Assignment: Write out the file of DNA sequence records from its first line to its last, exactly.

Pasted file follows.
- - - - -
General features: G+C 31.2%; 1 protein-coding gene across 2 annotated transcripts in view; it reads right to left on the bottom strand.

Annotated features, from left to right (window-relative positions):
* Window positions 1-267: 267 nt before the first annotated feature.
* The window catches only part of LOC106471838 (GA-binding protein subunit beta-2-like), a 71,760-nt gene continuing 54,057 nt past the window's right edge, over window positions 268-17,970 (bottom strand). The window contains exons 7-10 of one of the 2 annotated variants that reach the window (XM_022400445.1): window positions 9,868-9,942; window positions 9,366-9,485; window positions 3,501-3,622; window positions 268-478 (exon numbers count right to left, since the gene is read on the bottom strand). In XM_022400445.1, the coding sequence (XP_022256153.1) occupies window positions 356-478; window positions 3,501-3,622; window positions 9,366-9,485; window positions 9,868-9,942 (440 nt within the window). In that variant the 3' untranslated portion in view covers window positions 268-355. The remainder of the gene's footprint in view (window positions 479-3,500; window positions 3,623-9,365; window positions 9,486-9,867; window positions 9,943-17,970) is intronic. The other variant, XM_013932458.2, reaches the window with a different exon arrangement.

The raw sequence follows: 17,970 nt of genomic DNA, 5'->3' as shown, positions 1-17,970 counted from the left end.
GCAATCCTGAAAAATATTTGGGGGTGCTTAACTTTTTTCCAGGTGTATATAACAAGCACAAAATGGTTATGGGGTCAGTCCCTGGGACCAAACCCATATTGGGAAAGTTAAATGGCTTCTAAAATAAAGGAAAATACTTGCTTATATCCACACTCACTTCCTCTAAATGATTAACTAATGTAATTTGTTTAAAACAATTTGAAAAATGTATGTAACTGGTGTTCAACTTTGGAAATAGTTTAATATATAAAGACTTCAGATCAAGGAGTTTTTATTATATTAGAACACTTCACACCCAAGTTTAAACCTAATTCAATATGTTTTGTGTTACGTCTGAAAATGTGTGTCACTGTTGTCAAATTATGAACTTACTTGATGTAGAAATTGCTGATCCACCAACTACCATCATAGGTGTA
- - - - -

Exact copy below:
General features: G+C 31.2%; 1 protein-coding gene across 2 annotated transcripts in view; it reads right to left on the bottom strand.

Annotated features, from left to right (window-relative positions):
* Window positions 1-267: 267 nt before the first annotated feature.
* The window catches only part of LOC106471838 (GA-binding protein subunit beta-2-like), a 71,760-nt gene continuing 54,057 nt past the window's right edge, over window positions 268-17,970 (bottom strand). The window contains exons 7-10 of one of the 2 annotated variants that reach the window (XM_022400445.1): window positions 9,868-9,942; window positions 9,366-9,485; window positions 3,501-3,622; window positions 268-478 (exon numbers count right to left, since the gene is read on the bottom strand). In XM_022400445.1, the coding sequence (XP_022256153.1) occupies window positions 356-478; window positions 3,501-3,622; window positions 9,366-9,485; window positions 9,868-9,942 (440 nt within the window). In that variant the 3' untranslated portion in view covers window positions 268-355. The remainder of the gene's footprint in view (window positions 479-3,500; window positions 3,623-9,365; window positions 9,486-9,867; window positions 9,943-17,970) is intronic. The other variant, XM_013932458.2, reaches the window with a different exon arrangement.

The raw sequence follows: 17,970 nt of genomic DNA, 5'->3' as shown, positions 1-17,970 counted from the left end.
GCAATCCTGAAAAATATTTGGGGGTGCTTAACTTTTTTCCAGGTGTATATAACAAGCACAAAATGGTTATGGGGTCAGTCCCTGGGACCAAACCCATATTGGGAAAGTTAAATGGCTTCTAAAATAAAGGAAAATACTTGCTTATATCCACACTCACTTCCTCTAAATGATTAACTAATGTAATTTGTTTAAAACAATTTGAAAAATGTATGTAACTGGTGTTCAACTTTGGAAATAGTTTAATATATAAAGACTTCAGATCAAGGAGTTTTTATTATATTAGAACACTTCACACCCAAGTTTAAACCTAATTCAATATGTTTTGTGTTACGTCTGAAAATGTGTGTCACTGTTGTCAAATTATGAACTTACTTGATGTAGAAATTGCTGATCCACCAACTACCATCATAGGTGTA